Grammarly is an online site that checks your grammar, vocabulary and style. It has free and paid versions.
The free version grades your writing out of 100 points and gives you a list of areas where you’ve made mistakes and how many. It doesn’t, however, tell you what exactly what those mistakes are so you’ve to keep guessing.
When you’re using the paid version, it points out your mistakes and why, as well as offering its correct suggestions. Of course, not all mistakes are necessarily mistakes but stylistic choices you’ve made. You still get graded over a 100, and you point gets higher when you correct the mistake or ignore it. (It gives you the option to ignore.)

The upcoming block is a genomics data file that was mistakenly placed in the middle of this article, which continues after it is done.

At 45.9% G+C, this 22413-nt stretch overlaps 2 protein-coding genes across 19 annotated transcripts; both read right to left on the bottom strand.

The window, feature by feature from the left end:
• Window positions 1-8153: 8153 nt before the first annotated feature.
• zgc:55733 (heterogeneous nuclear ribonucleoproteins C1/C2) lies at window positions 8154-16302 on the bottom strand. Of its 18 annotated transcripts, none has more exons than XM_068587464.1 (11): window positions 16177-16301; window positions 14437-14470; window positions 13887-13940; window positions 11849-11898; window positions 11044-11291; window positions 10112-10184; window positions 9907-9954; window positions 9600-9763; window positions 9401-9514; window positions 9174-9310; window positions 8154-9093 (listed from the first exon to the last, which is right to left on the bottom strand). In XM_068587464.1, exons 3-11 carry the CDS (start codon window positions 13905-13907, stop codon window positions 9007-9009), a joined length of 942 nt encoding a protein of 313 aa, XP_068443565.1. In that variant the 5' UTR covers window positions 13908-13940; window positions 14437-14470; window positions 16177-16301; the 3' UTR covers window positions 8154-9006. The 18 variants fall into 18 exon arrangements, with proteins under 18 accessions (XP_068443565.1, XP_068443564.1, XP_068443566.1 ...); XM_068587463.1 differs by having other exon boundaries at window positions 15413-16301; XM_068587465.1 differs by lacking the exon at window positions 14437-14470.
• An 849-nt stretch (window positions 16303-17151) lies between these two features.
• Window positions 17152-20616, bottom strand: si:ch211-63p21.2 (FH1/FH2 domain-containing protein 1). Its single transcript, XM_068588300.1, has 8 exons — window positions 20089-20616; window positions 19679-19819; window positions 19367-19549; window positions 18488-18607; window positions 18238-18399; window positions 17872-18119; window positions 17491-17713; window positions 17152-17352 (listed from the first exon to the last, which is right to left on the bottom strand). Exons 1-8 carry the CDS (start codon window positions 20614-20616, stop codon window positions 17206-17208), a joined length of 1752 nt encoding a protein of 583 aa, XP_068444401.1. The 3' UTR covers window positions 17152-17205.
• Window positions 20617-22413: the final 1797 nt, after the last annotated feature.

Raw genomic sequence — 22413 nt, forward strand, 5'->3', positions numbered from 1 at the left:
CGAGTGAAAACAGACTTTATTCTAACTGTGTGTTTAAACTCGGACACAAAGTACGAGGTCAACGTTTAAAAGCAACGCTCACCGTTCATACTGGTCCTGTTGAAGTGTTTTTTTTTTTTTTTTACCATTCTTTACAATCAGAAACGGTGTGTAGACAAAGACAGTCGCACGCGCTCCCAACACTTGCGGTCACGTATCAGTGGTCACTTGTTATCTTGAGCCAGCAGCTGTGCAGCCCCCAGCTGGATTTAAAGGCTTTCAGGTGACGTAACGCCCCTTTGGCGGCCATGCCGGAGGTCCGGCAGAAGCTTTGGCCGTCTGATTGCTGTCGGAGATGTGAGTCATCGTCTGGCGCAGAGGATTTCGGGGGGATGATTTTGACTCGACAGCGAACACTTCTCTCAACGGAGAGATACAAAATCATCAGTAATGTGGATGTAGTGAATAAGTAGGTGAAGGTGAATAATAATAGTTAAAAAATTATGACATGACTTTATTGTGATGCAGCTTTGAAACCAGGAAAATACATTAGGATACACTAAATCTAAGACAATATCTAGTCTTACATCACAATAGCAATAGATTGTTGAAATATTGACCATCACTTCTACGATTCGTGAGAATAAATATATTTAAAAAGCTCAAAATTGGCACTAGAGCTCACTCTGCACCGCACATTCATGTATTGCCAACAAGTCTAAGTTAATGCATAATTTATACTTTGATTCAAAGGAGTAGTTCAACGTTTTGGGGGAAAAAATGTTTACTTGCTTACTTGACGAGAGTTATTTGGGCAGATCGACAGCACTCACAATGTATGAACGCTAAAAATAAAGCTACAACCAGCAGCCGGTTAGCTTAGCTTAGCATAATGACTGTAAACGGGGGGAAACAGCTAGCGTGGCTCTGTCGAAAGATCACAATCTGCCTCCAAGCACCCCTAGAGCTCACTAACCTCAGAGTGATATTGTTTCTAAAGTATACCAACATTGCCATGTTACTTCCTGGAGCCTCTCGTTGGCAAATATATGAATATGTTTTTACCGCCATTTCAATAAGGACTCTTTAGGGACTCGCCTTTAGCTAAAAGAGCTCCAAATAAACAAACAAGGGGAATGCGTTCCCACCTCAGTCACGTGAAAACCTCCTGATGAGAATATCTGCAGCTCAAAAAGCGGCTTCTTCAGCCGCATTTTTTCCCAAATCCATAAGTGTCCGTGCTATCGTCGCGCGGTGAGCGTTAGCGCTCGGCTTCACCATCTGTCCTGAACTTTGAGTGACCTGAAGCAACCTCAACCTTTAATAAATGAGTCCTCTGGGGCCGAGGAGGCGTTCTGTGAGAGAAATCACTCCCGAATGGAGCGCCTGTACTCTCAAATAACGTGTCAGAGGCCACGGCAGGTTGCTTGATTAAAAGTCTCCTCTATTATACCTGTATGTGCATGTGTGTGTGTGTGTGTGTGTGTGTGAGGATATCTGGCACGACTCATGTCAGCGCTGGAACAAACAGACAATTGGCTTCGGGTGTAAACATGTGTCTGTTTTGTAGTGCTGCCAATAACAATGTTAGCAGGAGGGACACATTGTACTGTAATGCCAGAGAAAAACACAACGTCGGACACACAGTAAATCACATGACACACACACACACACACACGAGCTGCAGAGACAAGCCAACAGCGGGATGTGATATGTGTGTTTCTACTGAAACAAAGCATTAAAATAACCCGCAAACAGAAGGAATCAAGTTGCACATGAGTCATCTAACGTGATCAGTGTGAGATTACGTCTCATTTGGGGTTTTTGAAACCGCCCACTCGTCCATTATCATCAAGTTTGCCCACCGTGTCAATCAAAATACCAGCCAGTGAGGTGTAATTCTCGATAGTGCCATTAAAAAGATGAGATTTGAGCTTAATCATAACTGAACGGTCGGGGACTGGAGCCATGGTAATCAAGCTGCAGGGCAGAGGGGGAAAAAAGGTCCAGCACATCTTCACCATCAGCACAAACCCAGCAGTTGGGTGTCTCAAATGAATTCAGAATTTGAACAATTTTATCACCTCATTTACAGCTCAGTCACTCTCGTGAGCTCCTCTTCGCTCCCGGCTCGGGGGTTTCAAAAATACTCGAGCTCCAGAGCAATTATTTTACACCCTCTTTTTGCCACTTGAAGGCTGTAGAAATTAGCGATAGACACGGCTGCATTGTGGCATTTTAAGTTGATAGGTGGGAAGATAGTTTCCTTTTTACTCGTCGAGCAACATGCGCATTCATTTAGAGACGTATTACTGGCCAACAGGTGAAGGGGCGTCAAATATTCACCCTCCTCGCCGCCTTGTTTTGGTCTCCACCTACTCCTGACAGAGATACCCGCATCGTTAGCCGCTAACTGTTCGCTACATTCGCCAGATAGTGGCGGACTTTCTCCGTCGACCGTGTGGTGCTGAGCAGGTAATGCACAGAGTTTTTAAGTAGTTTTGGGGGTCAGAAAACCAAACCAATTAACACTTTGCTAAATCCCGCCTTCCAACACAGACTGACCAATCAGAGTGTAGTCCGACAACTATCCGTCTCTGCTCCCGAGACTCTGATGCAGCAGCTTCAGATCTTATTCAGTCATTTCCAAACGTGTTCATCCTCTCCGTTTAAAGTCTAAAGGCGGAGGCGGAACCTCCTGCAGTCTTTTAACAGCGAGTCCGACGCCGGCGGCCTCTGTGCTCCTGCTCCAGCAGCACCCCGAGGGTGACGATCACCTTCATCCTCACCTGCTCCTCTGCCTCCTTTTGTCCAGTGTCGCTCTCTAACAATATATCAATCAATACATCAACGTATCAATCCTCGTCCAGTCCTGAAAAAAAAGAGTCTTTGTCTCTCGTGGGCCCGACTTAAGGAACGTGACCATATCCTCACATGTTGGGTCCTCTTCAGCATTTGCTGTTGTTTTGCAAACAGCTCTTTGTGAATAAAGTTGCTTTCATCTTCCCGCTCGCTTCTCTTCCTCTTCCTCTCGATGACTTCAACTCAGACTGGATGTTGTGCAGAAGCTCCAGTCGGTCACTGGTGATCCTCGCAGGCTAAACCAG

Now, Grammarly is not perfect. It’s also not human. It’s allergic to passive, for instance. It’s also fond of more formal writing, so it sends out warnings when you end sentences with a preposition or use numbers instead of spelling them. And it doesn’t catch every mistake though it catches a good percentage. Sometimes it suggests you use articles when you shouldn’t or don’t have to.
I don’t recommend using Grammarly without looking at your text once or twice with “editor eyes” yourself. Combine it with the read- out-loud option of your computer or a free software like Natural Reader, and you’re golden.
It has saved me a lot of time and increased my productivity. I’ve also recently discovered that you can adjust your settings as creative (novel, script and other options), so it evaluates accordingly.
Yes, these are affiliate links, but since I’ve been happily using it myself, I think it’s appropriate.